On January 29, 1944 the 61st US Navy Seabees located the B-17 on its belly. Two days later, divers explored the wreckage and found no indication of a fire aboard, but noted bullet holes in the fuselage, and discovered four parachutes inside. The tail gunner's section was badly burnt. An explosion rear of the wings had broken the fuselage. The right wing was broken off at the body with only a small fragment intact. The engines were intact but between No.1 and No. 2 engines on the left wing was a large hole. Their search discovered no bones inside.
Captain George Sagli was present on the morning of January 31, 1944 when divers recovered the fuselage and tail assembly of the B-17. The wreckage had bullet holes in the fuselage and barnacles from being underwater for 16 months. The tail serial number "12420" was still clearly visible. No human remains or clothing were found aboard.
Inside the fuselage was a canteen with initials 'L.B' on the bottom. 50 caliber machine gun (from the waist) loaded, belted 50 caliber ammunition in an aluminum box, 50 caliber shell cases on the floor of the fuselage, fired, five parachutes (two numbered 39224 and 38165), frame less gold rimmed spectacles, Eveready flashlight, 8" wrench, 6" screw driver, hunting knife in a scabbard, a Colt 45 caliber M1911 pistol serial number 7797 in a holster with a knife, Mae West life vests, three with the CO2 containers unopened and a 30 caliber shell fired into the plane.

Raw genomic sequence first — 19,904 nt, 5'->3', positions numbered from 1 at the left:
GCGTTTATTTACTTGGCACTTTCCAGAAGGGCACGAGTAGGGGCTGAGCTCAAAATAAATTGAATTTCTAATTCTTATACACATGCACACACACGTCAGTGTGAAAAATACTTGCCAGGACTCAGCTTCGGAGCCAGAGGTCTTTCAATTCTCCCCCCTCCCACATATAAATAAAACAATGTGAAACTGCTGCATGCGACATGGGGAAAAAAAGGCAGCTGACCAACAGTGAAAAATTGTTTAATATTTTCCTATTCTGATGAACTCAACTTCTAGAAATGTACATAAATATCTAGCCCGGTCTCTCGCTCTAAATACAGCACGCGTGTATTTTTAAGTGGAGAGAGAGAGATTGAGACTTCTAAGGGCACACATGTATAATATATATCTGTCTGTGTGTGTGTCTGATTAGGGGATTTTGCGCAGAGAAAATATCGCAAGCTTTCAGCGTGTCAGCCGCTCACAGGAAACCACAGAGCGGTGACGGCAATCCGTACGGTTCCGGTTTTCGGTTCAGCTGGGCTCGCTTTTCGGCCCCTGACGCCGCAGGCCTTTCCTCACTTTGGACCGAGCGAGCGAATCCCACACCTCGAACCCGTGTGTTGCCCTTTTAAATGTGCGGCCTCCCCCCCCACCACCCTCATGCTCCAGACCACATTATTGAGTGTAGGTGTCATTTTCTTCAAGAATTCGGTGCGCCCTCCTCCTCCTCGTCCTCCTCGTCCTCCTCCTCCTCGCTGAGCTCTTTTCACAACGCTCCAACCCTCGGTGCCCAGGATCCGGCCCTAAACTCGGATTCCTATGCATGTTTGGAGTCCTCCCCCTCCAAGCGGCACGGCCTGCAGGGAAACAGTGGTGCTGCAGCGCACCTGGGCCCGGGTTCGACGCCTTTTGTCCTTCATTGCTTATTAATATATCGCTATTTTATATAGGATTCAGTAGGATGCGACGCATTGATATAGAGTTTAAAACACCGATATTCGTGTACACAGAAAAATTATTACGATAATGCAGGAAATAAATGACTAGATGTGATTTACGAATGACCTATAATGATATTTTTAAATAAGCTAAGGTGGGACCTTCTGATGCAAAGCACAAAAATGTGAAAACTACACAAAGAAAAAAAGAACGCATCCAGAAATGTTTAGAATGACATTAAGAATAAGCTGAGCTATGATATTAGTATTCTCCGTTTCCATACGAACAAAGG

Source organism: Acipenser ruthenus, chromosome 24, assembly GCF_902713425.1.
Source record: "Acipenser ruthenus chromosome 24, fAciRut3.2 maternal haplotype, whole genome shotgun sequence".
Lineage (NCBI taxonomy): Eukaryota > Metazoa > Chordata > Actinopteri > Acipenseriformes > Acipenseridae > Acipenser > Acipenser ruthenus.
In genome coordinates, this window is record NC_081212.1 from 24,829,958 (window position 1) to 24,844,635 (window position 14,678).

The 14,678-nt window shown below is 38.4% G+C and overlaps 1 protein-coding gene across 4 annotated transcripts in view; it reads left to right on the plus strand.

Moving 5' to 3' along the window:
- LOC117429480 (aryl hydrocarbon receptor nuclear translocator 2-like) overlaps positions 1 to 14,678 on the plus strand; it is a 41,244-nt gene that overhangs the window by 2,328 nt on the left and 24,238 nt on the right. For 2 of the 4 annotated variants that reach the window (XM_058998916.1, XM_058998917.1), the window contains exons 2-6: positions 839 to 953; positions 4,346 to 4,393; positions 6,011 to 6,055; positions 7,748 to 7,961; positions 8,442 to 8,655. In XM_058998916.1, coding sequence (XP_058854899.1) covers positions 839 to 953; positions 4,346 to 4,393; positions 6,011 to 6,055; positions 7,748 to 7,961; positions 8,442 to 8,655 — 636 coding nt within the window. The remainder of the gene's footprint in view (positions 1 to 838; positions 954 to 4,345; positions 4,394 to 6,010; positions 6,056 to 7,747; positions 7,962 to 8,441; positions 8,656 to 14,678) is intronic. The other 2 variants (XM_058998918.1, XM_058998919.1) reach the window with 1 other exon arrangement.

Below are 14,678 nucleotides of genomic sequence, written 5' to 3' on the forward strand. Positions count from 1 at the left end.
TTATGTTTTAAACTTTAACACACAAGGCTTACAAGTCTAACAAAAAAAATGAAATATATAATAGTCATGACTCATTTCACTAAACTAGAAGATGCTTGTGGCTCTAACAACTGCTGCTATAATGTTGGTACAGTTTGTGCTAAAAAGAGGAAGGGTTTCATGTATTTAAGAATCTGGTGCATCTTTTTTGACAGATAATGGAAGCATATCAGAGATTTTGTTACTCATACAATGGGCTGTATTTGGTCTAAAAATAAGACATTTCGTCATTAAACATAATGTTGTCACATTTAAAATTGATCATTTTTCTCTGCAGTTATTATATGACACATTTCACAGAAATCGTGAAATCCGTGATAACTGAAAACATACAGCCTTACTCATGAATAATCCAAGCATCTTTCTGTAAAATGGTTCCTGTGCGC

SF1C S. C. Kelly, 61st Seabees reported:
"On the morning of 31 January 1944 we searched in Domo Bay and found a B17 number 12420 on its belly offshore about 100 yards in 55 feet of water. There were innumerable small holes in the tail and the tail gun section had been burned badly. An explosion after of the wings had broken the fuselage from the main section of the pane although laying as it was it was impossible to get into that part of the plane.
The right wing was broken off at the body with the exception of a small fragment holding it on. The motors were intact but between the two motors on the left wing was a large hole as if it had collided with something. I hooked on to the tail skid and that section with par of the fuselage up to the wings was pulled ashore. The water was so riled it was impossible to see into the main section of the plane to examine further. To the best of my knowledge there were no bodied in that part of the plane that I could get into at that time."
On February 19, 1944 T/4 Robert W. Cannon, HQ Forward Area plus a CPO, three enlisted men and an officer of the 27th Seabees to examine the wreckage of the B-17 for bodies. They found several person effects, including the pilot's brief case with 'C.E. Norton' on it, but no bones.